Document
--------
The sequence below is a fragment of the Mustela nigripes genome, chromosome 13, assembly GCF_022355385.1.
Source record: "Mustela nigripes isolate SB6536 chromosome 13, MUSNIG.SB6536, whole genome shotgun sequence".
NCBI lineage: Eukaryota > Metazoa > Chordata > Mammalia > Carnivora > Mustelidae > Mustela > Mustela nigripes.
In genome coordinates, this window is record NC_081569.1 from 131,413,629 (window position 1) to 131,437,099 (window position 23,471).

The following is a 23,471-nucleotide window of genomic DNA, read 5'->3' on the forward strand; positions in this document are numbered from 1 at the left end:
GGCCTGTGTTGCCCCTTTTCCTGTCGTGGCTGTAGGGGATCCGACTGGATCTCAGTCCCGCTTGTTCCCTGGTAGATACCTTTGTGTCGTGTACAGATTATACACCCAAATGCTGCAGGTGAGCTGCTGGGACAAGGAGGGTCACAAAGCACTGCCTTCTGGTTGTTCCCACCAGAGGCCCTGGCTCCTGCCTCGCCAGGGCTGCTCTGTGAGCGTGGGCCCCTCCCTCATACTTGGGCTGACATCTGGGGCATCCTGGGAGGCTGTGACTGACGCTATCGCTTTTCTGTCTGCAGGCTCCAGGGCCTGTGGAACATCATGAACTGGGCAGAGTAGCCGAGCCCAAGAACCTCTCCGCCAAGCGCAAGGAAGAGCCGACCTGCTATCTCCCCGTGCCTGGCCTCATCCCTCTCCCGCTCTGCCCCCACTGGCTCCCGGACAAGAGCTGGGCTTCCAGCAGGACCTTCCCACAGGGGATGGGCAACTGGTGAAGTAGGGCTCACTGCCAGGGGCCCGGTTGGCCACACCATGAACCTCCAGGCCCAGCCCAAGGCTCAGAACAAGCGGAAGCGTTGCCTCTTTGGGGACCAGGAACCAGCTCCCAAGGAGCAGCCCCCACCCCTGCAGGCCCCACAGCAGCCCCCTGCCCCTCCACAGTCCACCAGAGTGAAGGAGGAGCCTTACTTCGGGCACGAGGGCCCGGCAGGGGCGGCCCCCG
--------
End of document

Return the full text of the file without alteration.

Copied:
The sequence below is a fragment of the Mustela nigripes genome, chromosome 13, assembly GCF_022355385.1.
Source record: "Mustela nigripes isolate SB6536 chromosome 13, MUSNIG.SB6536, whole genome shotgun sequence".
NCBI lineage: Eukaryota > Metazoa > Chordata > Mammalia > Carnivora > Mustelidae > Mustela > Mustela nigripes.
In genome coordinates, this window is record NC_081569.1 from 131,413,629 (window position 1) to 131,437,099 (window position 23,471).

The following is a 23,471-nucleotide window of genomic DNA, read 5'->3' on the forward strand; positions in this document are numbered from 1 at the left end:
GGCCTGTGTTGCCCCTTTTCCTGTCGTGGCTGTAGGGGATCCGACTGGATCTCAGTCCCGCTTGTTCCCTGGTAGATACCTTTGTGTCGTGTACAGATTATACACCCAAATGCTGCAGGTGAGCTGCTGGGACAAGGAGGGTCACAAAGCACTGCCTTCTGGTTGTTCCCACCAGAGGCCCTGGCTCCTGCCTCGCCAGGGCTGCTCTGTGAGCGTGGGCCCCTCCCTCATACTTGGGCTGACATCTGGGGCATCCTGGGAGGCTGTGACTGACGCTATCGCTTTTCTGTCTGCAGGCTCCAGGGCCTGTGGAACATCATGAACTGGGCAGAGTAGCCGAGCCCAAGAACCTCTCCGCCAAGCGCAAGGAAGAGCCGACCTGCTATCTCCCCGTGCCTGGCCTCATCCCTCTCCCGCTCTGCCCCCACTGGCTCCCGGACAAGAGCTGGGCTTCCAGCAGGACCTTCCCACAGGGGATGGGCAACTGGTGAAGTAGGGCTCACTGCCAGGGGCCCGGTTGGCCACACCATGAACCTCCAGGCCCAGCCCAAGGCTCAGAACAAGCGGAAGCGTTGCCTCTTTGGGGACCAGGAACCAGCTCCCAAGGAGCAGCCCCCACCCCTGCAGGCCCCACAGCAGCCCCCTGCCCCTCCACAGTCCACCAGAGTGAAGGAGGAGCCTTACTTCGGGCACGAGGGCCCGGCAGGGGCGGCCCCCG